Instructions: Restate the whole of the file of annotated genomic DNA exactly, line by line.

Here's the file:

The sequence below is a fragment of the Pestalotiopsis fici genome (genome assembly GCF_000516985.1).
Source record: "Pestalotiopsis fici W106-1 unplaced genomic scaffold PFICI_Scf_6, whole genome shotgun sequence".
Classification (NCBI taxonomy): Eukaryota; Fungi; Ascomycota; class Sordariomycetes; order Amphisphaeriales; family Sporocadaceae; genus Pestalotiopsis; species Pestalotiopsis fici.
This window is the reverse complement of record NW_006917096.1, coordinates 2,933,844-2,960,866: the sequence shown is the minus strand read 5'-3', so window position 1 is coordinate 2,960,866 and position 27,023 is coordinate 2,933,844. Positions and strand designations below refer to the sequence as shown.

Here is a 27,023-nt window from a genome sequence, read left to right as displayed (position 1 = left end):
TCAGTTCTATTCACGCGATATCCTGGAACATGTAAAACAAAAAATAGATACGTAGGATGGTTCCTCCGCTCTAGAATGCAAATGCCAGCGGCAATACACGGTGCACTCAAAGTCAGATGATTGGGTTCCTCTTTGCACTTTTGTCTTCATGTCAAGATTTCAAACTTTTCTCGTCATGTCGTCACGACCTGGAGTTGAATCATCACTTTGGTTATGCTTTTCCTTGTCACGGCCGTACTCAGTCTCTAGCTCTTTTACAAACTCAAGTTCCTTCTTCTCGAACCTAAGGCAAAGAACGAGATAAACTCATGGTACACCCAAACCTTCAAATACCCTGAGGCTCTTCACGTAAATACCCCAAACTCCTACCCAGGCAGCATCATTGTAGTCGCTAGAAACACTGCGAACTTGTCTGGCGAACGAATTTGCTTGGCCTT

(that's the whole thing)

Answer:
The sequence below is a fragment of the Pestalotiopsis fici genome (genome assembly GCF_000516985.1).
Source record: "Pestalotiopsis fici W106-1 unplaced genomic scaffold PFICI_Scf_6, whole genome shotgun sequence".
Classification (NCBI taxonomy): Eukaryota; Fungi; Ascomycota; class Sordariomycetes; order Amphisphaeriales; family Sporocadaceae; genus Pestalotiopsis; species Pestalotiopsis fici.
This window is the reverse complement of record NW_006917096.1, coordinates 2,933,844-2,960,866: the sequence shown is the minus strand read 5'-3', so window position 1 is coordinate 2,960,866 and position 27,023 is coordinate 2,933,844. Positions and strand designations below refer to the sequence as shown.

Here is a 27,023-nt window from a genome sequence, read left to right as displayed (position 1 = left end):
TCAGTTCTATTCACGCGATATCCTGGAACATGTAAAACAAAAAATAGATACGTAGGATGGTTCCTCCGCTCTAGAATGCAAATGCCAGCGGCAATACACGGTGCACTCAAAGTCAGATGATTGGGTTCCTCTTTGCACTTTTGTCTTCATGTCAAGATTTCAAACTTTTCTCGTCATGTCGTCACGACCTGGAGTTGAATCATCACTTTGGTTATGCTTTTCCTTGTCACGGCCGTACTCAGTCTCTAGCTCTTTTACAAACTCAAGTTCCTTCTTCTCGAACCTAAGGCAAAGAACGAGATAAACTCATGGTACACCCAAACCTTCAAATACCCTGAGGCTCTTCACGTAAATACCCCAAACTCCTACCCAGGCAGCATCATTGTAGTCGCTAGAAACACTGCGAACTTGTCTGGCGAACGAATTTGCTTGGCCTT